Resident Evil: Apocalypse
by Alexander Witt
You know a film's gonna really knock one out of the park when it's directed by an assistant camera man. He's done amazing things with cinematography in the past and such but when someone hands you a bag of money and a script written by a thousand monkeys on typewriters, your instincts just sort of fly out the window don't they? How else do you explain the fact that Witt cast himself as a sniper? He was just....havin' some fun on Screen Gems' dime. I imagine that conversation went something like that meeting at the end of Step Brothers when they're planning the Catalina Wine Mixer:
W.S.: I have a Resident Evil Sequel here that's gonna make my nut for this year.
Exec: We gonna take a bath on this?
W.S.: We are talking about the same thing right? It's Resident Fucking Evil! You know how stupid people are? They'll pay for anything!!! Let's do some Blow!
Exec: Arright, let's do it! Who's gonna direct?
W.S.: Who gives a shit, it's Resident Fucking Evil, we could hire the next guy we see and we'll still get money! You, what do you do?
Alexander Witt: I'm Ridley Scott's assistant director.
W.S.: You want 20 grand and some cocaine?
Alexander Witt: Do I?!?!?
I guess Wit had to kill time between working for the brothers Scott and a bunch of money for no effort sounded like a good deal. Anyway, his movie is nicely shot, but dumber than Forrest Gump and Paul W.S. Anderson who directed the original wrote the script. I like reading about the production of these films because these are the only films where major decisions were made based on the suggestions of unimportant crew members. Milla Jovavich's trainer, the hair and make-up people, assistants, they all had a say in the way the film turned out. That says a lot; not even because the decisions are all bad, but because this is a production so flimsy that they were willing to hear everyone out, no matter how far removed from the filmmaking process they are.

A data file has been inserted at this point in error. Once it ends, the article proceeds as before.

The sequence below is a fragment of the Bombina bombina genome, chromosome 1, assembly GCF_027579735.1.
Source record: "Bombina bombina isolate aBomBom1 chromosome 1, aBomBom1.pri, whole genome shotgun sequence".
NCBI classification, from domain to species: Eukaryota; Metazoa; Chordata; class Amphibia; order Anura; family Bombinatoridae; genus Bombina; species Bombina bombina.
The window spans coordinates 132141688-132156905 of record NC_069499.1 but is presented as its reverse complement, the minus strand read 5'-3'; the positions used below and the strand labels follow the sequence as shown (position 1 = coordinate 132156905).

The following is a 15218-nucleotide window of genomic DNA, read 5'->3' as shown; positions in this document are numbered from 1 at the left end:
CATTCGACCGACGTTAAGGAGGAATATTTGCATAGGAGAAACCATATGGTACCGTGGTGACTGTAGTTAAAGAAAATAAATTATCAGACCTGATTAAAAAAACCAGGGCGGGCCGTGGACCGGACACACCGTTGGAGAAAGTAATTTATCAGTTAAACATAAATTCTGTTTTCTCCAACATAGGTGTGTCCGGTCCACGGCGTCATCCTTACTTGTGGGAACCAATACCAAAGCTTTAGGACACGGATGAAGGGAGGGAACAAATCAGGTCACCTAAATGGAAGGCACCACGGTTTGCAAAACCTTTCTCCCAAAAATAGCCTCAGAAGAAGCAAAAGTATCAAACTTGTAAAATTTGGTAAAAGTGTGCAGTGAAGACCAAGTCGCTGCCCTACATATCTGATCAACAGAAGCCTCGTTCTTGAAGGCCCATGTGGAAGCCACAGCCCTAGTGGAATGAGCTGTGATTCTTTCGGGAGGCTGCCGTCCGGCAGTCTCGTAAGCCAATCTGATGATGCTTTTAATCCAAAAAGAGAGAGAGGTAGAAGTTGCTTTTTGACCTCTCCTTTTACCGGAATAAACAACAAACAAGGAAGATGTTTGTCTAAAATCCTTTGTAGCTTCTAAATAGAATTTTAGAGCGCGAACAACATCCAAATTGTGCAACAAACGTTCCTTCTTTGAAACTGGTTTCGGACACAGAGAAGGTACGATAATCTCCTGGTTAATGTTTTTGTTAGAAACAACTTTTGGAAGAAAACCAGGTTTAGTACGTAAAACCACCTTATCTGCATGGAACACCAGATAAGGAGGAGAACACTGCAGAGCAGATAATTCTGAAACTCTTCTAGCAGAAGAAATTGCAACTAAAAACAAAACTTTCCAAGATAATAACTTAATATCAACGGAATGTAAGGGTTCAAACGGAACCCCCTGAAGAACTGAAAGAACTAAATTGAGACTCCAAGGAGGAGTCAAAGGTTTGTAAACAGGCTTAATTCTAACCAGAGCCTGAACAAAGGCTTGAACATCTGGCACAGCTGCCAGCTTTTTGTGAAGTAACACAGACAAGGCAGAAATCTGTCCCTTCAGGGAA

Apocalypse picks up right where it's stupid older brother dropped dead. Milla Jovavich is out killin' stuff with a new outfit (where did she get it? Where'd she get the guns? Who knows? This is a W.S. Anderson picture; guns and tits are all that matters) and the only survivor is secreted away by those evil doctors. Let's start the confusion shall we? Ok, so we're about to get introduced to a big, sinewy Clive Barker-type creature with a machine gun for an arm and he seems to get bigger as the film progresses. The script lets us know almost immediately the identity of the creature and people who play the video games know that he's there because he's in the game. And even though he doesn't serve nearly the same function, he does show up infrequently and he looks like a cut-scene from a Playstation game. Anyway, the problem is that the military has quarantined the city (still obstinately called Raccoon Fucking City) and Umbrella (get it? Umbrella Corporation, cause it's an umbrella corp...Oh HAHAHA!) is obviously behind the big creature. So...do they control the military? How do they still get to operate when they've caused zombies to eat people? Do they still get to do that? Why'd they build this thing? To combat zombies or takeover the world? Why don't they just do that then instead of making Milla Jovavich fight it? Ooh, fun story, apparently Paul W.S. Anderson said that because Milla Jovavich was willing to show her breasts that meant she was committed to the film. Really? That's your definition of commitment? Man, Halle Berry must have been real committed to Sword Fish. You know who else is committed? Denise Richards in Wild Things, Shannon Elizabeth in American Pie, Sharon Stone in Basic Instinct, and Jenna Jameson in Zombie Strippers. Oh, that's right, they're getting PAID!!!!!! That guy at the Jack-In-The-Box was really committed to giving me the burger I paid for, so was the guy at blockbuster when he checked out those movies I rented and then handed them to me on the way out. Jeez I didn't realize how committed everybody was. I guess commitment really separates good films from bad ones, doesn't it?